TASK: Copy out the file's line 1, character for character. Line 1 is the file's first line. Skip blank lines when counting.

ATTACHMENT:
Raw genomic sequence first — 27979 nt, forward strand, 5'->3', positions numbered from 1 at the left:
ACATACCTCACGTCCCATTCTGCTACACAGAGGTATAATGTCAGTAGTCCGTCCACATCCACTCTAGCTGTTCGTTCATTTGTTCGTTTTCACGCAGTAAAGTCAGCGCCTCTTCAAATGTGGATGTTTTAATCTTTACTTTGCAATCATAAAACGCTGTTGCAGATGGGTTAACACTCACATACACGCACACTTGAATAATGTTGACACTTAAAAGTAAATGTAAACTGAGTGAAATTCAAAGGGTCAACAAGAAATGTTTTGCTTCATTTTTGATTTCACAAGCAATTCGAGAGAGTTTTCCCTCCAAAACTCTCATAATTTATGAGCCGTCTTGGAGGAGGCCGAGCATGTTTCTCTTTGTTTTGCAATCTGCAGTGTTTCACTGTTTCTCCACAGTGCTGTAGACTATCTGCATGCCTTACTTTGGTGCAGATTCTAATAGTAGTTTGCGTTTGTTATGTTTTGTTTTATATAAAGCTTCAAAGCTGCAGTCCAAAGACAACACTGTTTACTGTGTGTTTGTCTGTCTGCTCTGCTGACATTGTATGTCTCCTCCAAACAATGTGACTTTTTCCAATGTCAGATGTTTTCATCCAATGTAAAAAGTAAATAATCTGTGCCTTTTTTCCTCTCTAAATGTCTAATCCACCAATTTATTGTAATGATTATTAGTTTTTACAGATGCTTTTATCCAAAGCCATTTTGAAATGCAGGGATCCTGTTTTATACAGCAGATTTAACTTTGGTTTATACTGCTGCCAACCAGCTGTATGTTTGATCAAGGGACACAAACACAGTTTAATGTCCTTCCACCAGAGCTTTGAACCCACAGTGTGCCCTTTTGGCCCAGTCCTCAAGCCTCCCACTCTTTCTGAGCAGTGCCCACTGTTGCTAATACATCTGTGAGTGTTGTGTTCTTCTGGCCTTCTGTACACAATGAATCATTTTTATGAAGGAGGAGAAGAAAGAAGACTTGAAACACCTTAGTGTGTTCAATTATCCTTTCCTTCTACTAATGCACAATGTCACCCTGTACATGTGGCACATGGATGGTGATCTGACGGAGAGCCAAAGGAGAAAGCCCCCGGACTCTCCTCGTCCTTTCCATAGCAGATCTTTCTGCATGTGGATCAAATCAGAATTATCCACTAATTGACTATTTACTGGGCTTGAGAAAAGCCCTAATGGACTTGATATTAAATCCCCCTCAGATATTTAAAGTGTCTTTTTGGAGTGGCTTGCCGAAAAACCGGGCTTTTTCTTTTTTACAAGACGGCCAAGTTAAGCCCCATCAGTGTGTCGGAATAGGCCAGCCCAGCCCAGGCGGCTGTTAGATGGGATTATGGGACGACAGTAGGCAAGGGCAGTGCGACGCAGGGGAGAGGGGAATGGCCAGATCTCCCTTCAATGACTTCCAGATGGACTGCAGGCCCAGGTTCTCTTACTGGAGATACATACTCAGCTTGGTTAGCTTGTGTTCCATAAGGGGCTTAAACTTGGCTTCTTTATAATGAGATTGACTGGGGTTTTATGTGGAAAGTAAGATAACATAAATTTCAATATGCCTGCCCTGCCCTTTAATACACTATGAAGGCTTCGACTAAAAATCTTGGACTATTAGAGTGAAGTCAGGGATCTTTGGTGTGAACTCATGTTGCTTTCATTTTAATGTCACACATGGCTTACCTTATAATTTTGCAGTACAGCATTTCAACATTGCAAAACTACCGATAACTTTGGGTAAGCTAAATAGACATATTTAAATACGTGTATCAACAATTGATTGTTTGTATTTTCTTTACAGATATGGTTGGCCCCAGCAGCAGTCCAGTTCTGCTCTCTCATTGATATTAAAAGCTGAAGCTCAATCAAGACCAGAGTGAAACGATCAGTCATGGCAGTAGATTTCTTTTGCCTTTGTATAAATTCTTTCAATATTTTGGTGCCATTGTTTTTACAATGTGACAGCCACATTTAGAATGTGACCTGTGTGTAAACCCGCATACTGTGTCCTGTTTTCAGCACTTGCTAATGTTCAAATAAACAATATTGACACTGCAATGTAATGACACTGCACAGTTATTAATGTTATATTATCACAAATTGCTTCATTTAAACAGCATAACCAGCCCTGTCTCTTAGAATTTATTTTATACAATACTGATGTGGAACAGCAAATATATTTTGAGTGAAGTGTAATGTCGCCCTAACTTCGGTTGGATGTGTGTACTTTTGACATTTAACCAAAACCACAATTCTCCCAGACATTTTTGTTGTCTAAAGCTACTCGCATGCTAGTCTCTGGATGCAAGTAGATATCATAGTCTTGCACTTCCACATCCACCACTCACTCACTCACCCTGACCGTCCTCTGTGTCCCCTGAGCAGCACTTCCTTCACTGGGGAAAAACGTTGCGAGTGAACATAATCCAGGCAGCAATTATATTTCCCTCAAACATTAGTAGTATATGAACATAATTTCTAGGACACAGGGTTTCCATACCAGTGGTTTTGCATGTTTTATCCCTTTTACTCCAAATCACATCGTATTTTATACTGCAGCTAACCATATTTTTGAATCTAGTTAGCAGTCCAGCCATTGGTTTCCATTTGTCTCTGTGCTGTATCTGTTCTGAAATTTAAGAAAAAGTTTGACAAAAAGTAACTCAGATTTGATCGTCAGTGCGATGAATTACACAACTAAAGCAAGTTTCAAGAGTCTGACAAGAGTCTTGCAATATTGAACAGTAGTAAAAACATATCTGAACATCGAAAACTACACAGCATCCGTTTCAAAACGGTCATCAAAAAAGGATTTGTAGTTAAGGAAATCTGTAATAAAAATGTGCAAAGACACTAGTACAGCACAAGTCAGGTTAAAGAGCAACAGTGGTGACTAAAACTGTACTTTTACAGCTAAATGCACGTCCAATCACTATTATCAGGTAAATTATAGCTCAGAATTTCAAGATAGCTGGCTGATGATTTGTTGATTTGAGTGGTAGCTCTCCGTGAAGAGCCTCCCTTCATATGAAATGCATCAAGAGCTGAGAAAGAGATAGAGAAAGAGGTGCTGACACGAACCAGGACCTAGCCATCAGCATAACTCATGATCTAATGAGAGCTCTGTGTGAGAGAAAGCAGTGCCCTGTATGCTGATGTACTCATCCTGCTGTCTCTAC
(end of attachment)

Raw genomic sequence first — 27979 nt, forward strand, 5'->3', positions numbered from 1 at the left: